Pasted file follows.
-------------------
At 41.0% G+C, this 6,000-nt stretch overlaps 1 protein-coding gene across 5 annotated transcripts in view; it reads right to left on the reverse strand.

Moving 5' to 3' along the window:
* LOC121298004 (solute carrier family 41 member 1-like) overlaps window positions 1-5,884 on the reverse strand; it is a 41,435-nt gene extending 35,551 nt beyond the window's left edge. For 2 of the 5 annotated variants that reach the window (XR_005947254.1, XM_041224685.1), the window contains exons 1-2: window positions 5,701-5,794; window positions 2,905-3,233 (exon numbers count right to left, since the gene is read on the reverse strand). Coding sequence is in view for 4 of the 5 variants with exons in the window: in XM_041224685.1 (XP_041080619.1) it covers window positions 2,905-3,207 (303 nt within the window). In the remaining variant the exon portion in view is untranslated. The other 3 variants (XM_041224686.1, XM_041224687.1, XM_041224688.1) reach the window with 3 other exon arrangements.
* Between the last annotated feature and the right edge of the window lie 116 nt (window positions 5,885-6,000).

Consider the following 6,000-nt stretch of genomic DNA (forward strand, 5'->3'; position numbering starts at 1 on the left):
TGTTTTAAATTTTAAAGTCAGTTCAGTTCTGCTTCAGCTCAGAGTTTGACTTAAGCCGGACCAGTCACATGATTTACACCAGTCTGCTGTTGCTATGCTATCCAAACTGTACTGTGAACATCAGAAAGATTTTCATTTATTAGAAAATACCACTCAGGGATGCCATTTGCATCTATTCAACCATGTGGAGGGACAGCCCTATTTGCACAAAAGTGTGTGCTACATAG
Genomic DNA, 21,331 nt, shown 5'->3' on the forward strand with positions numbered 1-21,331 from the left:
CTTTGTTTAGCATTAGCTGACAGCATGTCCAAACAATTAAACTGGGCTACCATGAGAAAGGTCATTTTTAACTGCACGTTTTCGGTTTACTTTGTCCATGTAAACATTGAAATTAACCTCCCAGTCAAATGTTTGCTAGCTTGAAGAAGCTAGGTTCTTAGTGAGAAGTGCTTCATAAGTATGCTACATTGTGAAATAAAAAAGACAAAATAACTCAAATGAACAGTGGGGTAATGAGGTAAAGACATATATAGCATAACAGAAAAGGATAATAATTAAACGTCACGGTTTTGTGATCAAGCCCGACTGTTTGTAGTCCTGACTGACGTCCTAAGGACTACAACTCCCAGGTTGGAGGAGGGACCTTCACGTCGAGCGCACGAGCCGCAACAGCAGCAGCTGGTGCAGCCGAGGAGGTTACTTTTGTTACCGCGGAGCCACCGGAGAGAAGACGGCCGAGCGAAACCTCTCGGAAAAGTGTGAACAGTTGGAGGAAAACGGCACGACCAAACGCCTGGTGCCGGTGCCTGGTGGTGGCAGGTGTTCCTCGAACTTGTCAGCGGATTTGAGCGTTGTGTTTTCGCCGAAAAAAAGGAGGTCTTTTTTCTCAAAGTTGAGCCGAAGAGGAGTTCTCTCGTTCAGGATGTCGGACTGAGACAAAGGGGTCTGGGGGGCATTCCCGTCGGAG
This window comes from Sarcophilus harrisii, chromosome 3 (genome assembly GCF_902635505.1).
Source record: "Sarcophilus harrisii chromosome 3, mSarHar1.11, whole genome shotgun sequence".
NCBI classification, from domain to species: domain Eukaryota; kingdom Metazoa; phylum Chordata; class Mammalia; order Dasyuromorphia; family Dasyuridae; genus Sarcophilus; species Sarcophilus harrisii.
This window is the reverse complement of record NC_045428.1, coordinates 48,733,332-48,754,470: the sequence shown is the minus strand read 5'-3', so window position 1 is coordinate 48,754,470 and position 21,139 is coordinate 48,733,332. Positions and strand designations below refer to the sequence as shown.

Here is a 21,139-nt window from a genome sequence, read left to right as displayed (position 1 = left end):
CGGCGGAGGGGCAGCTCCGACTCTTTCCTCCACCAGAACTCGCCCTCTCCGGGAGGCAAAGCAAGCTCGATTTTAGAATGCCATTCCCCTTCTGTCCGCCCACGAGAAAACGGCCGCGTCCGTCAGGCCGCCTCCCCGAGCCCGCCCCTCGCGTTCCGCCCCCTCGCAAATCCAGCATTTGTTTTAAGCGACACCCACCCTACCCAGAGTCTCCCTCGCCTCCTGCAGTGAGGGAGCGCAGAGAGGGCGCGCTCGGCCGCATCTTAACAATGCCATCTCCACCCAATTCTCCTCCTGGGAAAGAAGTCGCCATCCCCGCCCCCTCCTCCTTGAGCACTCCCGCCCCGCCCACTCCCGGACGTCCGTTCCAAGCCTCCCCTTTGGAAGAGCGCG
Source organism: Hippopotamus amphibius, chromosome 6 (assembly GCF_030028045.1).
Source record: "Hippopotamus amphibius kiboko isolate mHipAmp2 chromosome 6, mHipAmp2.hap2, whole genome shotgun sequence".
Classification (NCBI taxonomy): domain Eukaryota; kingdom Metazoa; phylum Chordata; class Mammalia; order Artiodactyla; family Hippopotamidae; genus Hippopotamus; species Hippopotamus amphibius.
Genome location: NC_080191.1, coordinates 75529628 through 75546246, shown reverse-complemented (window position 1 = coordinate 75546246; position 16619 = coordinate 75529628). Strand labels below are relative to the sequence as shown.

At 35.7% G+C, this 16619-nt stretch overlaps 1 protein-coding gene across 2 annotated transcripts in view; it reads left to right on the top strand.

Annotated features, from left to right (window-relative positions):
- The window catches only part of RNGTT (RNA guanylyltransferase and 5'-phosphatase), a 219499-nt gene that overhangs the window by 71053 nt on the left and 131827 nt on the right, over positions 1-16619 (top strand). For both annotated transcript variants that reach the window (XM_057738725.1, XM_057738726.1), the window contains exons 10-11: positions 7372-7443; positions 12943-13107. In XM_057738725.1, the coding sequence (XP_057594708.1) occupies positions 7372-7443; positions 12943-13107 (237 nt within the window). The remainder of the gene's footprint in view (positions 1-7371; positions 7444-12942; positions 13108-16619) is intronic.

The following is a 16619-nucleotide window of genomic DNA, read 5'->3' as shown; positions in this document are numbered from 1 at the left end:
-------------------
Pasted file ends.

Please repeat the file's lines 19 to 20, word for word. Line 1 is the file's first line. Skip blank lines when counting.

At 35.7% G+C, this 16619-nt stretch overlaps 1 protein-coding gene across 2 annotated transcripts in view; it reads left to right on the top strand.

Annotated features, from left to right (window-relative positions):